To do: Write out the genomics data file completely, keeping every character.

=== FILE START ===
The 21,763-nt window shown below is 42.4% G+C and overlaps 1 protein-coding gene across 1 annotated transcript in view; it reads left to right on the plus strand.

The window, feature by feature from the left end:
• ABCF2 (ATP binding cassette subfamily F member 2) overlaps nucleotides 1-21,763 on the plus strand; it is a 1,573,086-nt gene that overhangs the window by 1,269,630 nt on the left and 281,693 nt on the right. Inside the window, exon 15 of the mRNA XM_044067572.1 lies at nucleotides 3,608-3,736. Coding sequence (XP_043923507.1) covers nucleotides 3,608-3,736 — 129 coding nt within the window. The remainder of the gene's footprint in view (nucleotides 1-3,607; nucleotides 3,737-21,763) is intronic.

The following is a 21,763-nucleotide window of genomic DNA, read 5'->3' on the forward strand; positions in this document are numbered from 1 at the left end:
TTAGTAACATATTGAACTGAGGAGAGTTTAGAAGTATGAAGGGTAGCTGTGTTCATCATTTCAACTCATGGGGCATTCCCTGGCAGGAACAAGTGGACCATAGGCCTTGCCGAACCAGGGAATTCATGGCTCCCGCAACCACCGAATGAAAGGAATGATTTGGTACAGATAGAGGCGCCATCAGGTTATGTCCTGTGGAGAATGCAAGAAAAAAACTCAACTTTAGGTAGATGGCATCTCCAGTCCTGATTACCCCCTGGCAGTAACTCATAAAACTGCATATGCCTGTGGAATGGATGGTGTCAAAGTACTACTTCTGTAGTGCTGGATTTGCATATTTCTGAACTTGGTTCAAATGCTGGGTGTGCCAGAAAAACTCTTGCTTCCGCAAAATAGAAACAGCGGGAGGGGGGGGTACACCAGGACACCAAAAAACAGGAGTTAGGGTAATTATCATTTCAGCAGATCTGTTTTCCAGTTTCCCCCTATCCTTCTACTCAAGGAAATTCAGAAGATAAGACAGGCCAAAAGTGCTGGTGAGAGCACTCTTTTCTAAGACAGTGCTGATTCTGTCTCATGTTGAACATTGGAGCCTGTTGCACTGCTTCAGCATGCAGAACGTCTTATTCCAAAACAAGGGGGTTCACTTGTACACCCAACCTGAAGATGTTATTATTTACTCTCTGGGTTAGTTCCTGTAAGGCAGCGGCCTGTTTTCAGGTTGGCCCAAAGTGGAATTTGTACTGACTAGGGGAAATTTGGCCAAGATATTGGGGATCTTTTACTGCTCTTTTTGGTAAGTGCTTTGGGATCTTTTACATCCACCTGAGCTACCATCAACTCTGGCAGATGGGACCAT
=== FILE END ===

The 21,763-nt window shown below is 42.4% G+C and overlaps 1 protein-coding gene across 1 annotated transcript in view; it reads left to right on the plus strand.

The window, feature by feature from the left end:
• ABCF2 (ATP binding cassette subfamily F member 2) overlaps nucleotides 1-21,763 on the plus strand; it is a 1,573,086-nt gene that overhangs the window by 1,269,630 nt on the left and 281,693 nt on the right. Inside the window, exon 15 of the mRNA XM_044067572.1 lies at nucleotides 3,608-3,736. Coding sequence (XP_043923507.1) covers nucleotides 3,608-3,736 — 129 coding nt within the window. The remainder of the gene's footprint in view (nucleotides 1-3,607; nucleotides 3,737-21,763) is intronic.

The following is a 21,763-nucleotide window of genomic DNA, read 5'->3' on the forward strand; positions in this document are numbered from 1 at the left end:
TTAGTAACATATTGAACTGAGGAGAGTTTAGAAGTATGAAGGGTAGCTGTGTTCATCATTTCAACTCATGGGGCATTCCCTGGCAGGAACAAGTGGACCATAGGCCTTGCCGAACCAGGGAATTCATGGCTCCCGCAACCACCGAATGAAAGGAATGATTTGGTACAGATAGAGGCGCCATCAGGTTATGTCCTGTGGAGAATGCAAGAAAAAAACTCAACTTTAGGTAGATGGCATCTCCAGTCCTGATTACCCCCTGGCAGTAACTCATAAAACTGCATATGCCTGTGGAATGGATGGTGTCAAAGTACTACTTCTGTAGTGCTGGATTTGCATATTTCTGAACTTGGTTCAAATGCTGGGTGTGCCAGAAAAACTCTTGCTTCCGCAAAATAGAAACAGCGGGAGGGGGGGGTACACCAGGACACCAAAAAACAGGAGTTAGGGTAATTATCATTTCAGCAGATCTGTTTTCCAGTTTCCCCCTATCCTTCTACTCAAGGAAATTCAGAAGATAAGACAGGCCAAAAGTGCTGGTGAGAGCACTCTTTTCTAAGACAGTGCTGATTCTGTCTCATGTTGAACATTGGAGCCTGTTGCACTGCTTCAGCATGCAGAACGTCTTATTCCAAAACAAGGGGGTTCACTTGTACACCCAACCTGAAGATGTTATTATTTACTCTCTGGGTTAGTTCCTGTAAGGCAGCGGCCTGTTTTCAGGTTGGCCCAAAGTGGAATTTGTACTGACTAGGGGAAATTTGGCCAAGATATTGGGGATCTTTTACTGCTCTTTTTGGTAAGTGCTTTGGGATCTTTTACATCCACCTGAGCTACCATCAACTCTGGCAGATGGGACCAT